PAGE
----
India's Sonia Gandhi travels abroad for medical checks
NEW DELHI |
NEW DELHI (Reuters) - Sonia Gandhi, the head of India's ruling Congress party, has travelled abroad for routine medical checks six months after undergoing surgery in the United States, a spokesman for the party said on Tuesday.
Gandhi will return in four to five days, Janardan Dwivedi said in a statement.
The Congress party has never disclosed 65-year-old Gandhi's condition. Some media reports said she had received treatment at New York's Sloan-Kettering Cancer Center.
During her absence last year, she devolved part of her responsibilities to her son, Rahul, increasing speculation that he may soon take over from his mother as party leader and, eventually, take over as prime minister from Manmohan Singh.
Italian-born Sonia Gandhi stayed out of the political limelight for several months after her surgery last August, a time when her party was grappling with corruption scandals and an ill-fated attempt to implement landmark reforms in India's retail sector.
But she returned to the campaign trail towards the end of last year to help lead the party in state elections that began last month. These include Uttar Pradesh, a state of 200 million people on which Rahul has staked his political future.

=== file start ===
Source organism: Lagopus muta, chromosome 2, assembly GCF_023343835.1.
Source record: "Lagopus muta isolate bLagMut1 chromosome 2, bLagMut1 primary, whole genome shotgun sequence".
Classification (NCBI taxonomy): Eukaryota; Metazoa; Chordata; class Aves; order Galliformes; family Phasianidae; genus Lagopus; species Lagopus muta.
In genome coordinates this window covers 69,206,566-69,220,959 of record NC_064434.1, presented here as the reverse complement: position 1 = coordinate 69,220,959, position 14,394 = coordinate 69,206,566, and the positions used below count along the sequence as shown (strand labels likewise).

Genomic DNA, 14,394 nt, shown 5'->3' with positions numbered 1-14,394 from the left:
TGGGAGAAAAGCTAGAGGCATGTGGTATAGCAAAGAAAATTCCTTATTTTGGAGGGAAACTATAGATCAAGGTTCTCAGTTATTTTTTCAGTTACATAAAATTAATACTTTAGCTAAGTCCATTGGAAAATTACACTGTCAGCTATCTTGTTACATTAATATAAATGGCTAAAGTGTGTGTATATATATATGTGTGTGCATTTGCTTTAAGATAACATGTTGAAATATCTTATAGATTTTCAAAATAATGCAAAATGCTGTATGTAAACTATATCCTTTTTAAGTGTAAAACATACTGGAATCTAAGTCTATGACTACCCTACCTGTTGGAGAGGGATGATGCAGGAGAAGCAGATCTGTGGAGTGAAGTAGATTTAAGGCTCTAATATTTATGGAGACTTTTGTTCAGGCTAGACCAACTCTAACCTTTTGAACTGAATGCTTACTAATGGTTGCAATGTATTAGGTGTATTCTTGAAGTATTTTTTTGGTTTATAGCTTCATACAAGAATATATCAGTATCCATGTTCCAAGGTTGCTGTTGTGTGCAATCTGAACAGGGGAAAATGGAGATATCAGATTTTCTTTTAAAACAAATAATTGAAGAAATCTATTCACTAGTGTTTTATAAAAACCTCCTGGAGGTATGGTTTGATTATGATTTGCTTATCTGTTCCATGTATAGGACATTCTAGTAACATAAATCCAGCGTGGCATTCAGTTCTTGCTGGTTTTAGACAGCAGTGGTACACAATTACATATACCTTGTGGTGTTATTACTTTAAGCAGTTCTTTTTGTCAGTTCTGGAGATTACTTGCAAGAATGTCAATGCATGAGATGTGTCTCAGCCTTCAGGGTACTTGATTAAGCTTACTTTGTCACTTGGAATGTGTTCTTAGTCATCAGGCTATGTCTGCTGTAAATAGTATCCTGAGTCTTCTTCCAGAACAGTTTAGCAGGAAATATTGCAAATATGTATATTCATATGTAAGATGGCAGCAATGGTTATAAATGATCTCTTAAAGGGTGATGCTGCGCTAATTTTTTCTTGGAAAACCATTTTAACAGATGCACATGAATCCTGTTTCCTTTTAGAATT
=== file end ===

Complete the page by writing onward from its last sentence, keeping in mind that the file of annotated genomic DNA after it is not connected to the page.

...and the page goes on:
The Gandhi family, descended from India's first prime minister, Jawaharlal Nehru, enjoys a status similar to royalty in the country of 1.2 billion. They are not related to independence hero Mahatma Gandhi, a close ally of Nehru.
Out of respect, normally clamorous 24-hour news stations have been almost silent on Sonia Gandhi's condition or what her absence meant last year for running the world's largest democracy.
India's main political parties also largely shied away from commenting on her condition and last year's absence.
Sonia was married to Rajiv Gandhi, Nehru's grandson and a former prime minister, who was killed by a suicide bomber in 1991 while campaigning for elections.
His mother, Indira Gandhi, was also prime minister when she was assassinated by her Sikh bodyguards in 1984.
Sonia Gandhi is seen as the main driver for massive welfare and back-to-work schemes for the rural poor, a counterbalance to Singh's more reform minded agenda.
Often seen as the power behind the throne, after driving Congress to election victory in 2009 but declining to become prime minister, critics say Gandhi has been an ineffective leader who failed to halt corruption on her watch.
(Reporting by Matthias Williams; Editing by John Chalmers)
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